Dying street trees

A declining urban forest

It is that time of year when our urban forest seems to be lush, vibrant, and green.  Trees have finished leafing out, many have flowered and, with recent heavy rains, many are growing well.  To the casual observer, the urban forest looks like it is thriving.  People are planting trees all over town and nurseries are […]

The second flush of growth

We think of summer as the “growing season” and we are used to our garden plants growing all summer. For most trees, though, growth takes place mostly in the early spring. Most trees in temperate regions produce a single flush of growth – the bud opens, leaves that were formed the previous year expand to […]

Lightning struck tree

Death of an Oak

This beautiful old oak tree was struck by lightning last September. Within 2 days, it had completely wilted and showed no signs of life. Sudden death due to lightning is uncommon in trees, especially after the end of the growing season. Several experts recommended leaving the tree until spring to see if it showed any […]

The green terror emerges

The emerald ash borer, a shiny green beetle, is emerging from ash trees all over the eastern US and Canada.  The beautiful little beetle, part of a group called “metallic wood boring beetle” was introduced in packing material from China around 1990.  Carried throughout the region by people moving firewood, the beetle threatens to eliminate white, […]

Holly leaf

A Question of Timing

Leaf exchange in holly We know that trees usually lose their leaves in autumn, which is why we sometimes call the season fall. A few trees do things differently, though. One of those is American holly, Ilex opaca. Holly is a tree that we usually call evergreen because it stays green year-round. But if you […]

Norway Spruce

How old is Old Tjikko?

Old Tjikko is one of the internet’s favorite trees. A Norway spruce growing near the treeline in Sweden, it is said to be the oldest tree in the world at 9,558 years. Over 26,000 web pages tell us about Old Tjikko, including the usually reliable National Geographic. As is common for such stories on the internet, […]

Field Course – Airdrie Stud

Venerable Trees, Inc. offers frequent Field Courses to introduce people to the amazing woodland pasture ecosystem of the Bluegrass and Nashville Basin.  Recently, we were able to visit the amazing Airdrie Stud Farm at the gracious invitation of Mrs. Elizabeth Jones, the Owner. Airdrie Stud is one of the premier horse farms in the Bluegrass. […]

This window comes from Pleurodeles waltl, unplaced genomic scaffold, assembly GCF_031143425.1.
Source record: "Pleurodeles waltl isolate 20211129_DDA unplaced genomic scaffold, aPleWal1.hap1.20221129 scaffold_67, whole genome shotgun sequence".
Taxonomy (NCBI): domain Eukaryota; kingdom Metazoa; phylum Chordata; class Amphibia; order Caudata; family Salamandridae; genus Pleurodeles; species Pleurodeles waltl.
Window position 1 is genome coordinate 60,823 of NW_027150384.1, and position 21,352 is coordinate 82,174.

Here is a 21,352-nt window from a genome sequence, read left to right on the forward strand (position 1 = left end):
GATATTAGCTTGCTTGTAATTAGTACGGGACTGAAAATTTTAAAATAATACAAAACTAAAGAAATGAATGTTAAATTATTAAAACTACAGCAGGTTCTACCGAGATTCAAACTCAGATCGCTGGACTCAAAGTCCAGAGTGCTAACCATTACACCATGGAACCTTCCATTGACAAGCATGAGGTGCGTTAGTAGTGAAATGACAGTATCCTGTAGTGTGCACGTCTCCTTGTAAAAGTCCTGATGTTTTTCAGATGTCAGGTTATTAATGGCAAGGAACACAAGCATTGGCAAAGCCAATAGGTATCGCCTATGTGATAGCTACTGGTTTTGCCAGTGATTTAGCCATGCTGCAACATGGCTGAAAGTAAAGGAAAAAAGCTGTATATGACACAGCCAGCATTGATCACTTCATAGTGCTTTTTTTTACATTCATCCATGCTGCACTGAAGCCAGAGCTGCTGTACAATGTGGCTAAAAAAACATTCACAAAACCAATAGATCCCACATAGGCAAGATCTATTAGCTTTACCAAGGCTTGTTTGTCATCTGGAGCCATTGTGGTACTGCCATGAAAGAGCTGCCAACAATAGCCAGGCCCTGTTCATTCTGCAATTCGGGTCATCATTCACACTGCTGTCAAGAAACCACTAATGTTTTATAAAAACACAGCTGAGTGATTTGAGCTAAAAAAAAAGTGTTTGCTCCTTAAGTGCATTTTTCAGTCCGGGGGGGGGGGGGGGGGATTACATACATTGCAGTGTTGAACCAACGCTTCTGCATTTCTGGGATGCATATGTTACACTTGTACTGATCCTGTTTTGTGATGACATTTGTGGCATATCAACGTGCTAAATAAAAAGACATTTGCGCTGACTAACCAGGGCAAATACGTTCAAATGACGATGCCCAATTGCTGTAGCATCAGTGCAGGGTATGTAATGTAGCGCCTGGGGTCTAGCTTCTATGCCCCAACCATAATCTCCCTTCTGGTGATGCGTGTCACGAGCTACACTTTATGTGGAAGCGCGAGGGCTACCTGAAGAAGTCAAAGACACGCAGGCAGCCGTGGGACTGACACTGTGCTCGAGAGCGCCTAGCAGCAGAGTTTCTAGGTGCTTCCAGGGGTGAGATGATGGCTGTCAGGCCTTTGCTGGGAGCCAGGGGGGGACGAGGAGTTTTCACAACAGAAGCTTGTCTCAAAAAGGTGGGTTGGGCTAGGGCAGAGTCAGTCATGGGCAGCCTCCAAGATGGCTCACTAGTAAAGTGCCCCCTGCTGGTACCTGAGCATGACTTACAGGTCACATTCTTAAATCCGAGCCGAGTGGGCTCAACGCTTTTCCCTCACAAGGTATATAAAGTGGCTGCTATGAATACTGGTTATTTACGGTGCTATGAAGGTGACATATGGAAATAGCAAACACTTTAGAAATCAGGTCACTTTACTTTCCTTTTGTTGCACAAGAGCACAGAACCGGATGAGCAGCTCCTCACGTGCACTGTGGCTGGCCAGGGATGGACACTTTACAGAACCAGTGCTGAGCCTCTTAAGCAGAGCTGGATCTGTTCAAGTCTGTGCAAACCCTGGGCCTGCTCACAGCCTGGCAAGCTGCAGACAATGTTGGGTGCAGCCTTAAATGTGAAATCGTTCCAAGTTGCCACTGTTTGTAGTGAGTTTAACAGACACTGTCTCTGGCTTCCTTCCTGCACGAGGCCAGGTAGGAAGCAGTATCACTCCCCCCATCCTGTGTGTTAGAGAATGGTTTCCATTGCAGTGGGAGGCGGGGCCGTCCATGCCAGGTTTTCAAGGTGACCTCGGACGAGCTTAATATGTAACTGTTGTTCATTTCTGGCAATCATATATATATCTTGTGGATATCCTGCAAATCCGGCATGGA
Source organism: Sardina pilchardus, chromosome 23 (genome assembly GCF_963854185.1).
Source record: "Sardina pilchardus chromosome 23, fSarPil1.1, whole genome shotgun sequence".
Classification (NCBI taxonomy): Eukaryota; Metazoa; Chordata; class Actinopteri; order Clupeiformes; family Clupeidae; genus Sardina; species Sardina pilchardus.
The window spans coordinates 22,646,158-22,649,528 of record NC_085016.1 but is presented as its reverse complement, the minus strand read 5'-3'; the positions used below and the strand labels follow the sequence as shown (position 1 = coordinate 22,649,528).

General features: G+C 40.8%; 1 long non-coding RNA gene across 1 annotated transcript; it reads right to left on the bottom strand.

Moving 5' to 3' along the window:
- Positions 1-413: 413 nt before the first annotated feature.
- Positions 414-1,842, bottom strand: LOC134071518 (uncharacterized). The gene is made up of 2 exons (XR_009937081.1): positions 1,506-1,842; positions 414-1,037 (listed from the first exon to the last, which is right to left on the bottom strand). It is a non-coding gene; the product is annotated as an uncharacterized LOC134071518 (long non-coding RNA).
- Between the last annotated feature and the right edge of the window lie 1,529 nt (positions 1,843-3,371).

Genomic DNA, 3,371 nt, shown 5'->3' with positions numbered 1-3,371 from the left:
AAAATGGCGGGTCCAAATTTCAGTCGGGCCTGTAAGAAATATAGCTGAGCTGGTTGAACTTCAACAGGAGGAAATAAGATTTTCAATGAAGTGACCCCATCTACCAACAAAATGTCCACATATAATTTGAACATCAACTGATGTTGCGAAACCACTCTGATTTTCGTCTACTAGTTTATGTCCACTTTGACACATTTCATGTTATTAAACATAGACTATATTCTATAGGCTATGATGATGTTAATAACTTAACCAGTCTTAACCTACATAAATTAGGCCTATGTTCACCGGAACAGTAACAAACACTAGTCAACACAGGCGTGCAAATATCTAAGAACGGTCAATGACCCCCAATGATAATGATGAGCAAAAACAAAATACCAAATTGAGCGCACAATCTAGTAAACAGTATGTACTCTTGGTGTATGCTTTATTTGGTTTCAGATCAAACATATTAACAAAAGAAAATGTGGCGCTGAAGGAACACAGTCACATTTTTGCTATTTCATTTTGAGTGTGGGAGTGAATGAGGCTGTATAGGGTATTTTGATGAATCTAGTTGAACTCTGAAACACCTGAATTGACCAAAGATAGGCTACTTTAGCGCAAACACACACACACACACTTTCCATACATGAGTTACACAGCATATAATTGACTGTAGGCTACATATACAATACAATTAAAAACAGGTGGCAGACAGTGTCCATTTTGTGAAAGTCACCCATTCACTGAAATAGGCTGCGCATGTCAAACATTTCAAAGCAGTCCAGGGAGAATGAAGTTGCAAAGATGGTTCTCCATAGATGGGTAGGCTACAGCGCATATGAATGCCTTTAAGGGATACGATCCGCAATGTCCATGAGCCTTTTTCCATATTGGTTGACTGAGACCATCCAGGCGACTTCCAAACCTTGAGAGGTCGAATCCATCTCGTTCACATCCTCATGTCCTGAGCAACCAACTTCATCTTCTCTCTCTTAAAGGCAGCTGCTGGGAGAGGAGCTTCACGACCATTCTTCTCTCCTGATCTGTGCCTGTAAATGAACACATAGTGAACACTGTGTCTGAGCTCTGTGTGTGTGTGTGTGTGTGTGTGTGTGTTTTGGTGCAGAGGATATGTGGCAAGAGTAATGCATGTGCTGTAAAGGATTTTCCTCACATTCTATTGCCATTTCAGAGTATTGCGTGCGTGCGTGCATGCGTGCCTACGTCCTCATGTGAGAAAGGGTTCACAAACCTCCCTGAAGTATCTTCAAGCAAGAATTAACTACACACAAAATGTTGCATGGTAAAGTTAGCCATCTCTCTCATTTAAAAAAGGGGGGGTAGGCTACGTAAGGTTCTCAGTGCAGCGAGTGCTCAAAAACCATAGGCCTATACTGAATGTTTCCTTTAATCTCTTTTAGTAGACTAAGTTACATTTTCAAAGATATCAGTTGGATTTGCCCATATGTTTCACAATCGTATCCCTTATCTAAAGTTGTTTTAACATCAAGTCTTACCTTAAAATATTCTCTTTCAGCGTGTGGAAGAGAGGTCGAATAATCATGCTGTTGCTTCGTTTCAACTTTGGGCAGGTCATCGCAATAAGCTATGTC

flowering dogwood inflorescence

When is a flower not a flower?

Many trees are full of showy flowers at this time of year. A close look at these flowers can be quite rewarding. Flowering dogwood is one of our most popular flowering trees, but those beautiful white blossoms hide a secret. Take a close look at a dogwood tree and you will see that the showy […]

Street Lights and Tree Growth

Urban trees live with all kinds of stresses that their forest cousins do not – road salt, soil compaction, lawn mower strikes. They also live in a different light environment, one in which it is never completely dark.  Spend the night deep in the woods and the only light you will see is from the […]

Great Trees of Jessamine County

  Jessamine County is one of the fastest-growing counties in Kentucky. A bedroom community for Lexington, it is also increasingly a center for business and manufacturing. In spite of this growth, much of Jessamine County retains its rural flavor. Some of the finest woodland pastures in the Bluegrass can be found in northern Jessamine County. […]

Bourbon County Field Course

Saturday, February 27, was a beautiful day to spend with friends old and new exploring the woodland pastures of Bourbon County. We had 23 guests who had lots of great questions and observations.  Special thanks to Jim and Kellye Pikul for their hospitality and enthusiasm. A special thanks to Jim for helping with navigation and […]

Old chinkapin oak

The Wolf Trees of Nashville

When you hike through the woods in Nashville, you don’t expect to encounter wolves. If you keep your eyes open, though, you may see some wolf trees. Foresters used the term ‘wolf tree’ to indicate a very large tree with a broad crown and a short main stem.  These trees were considered wolves because they […]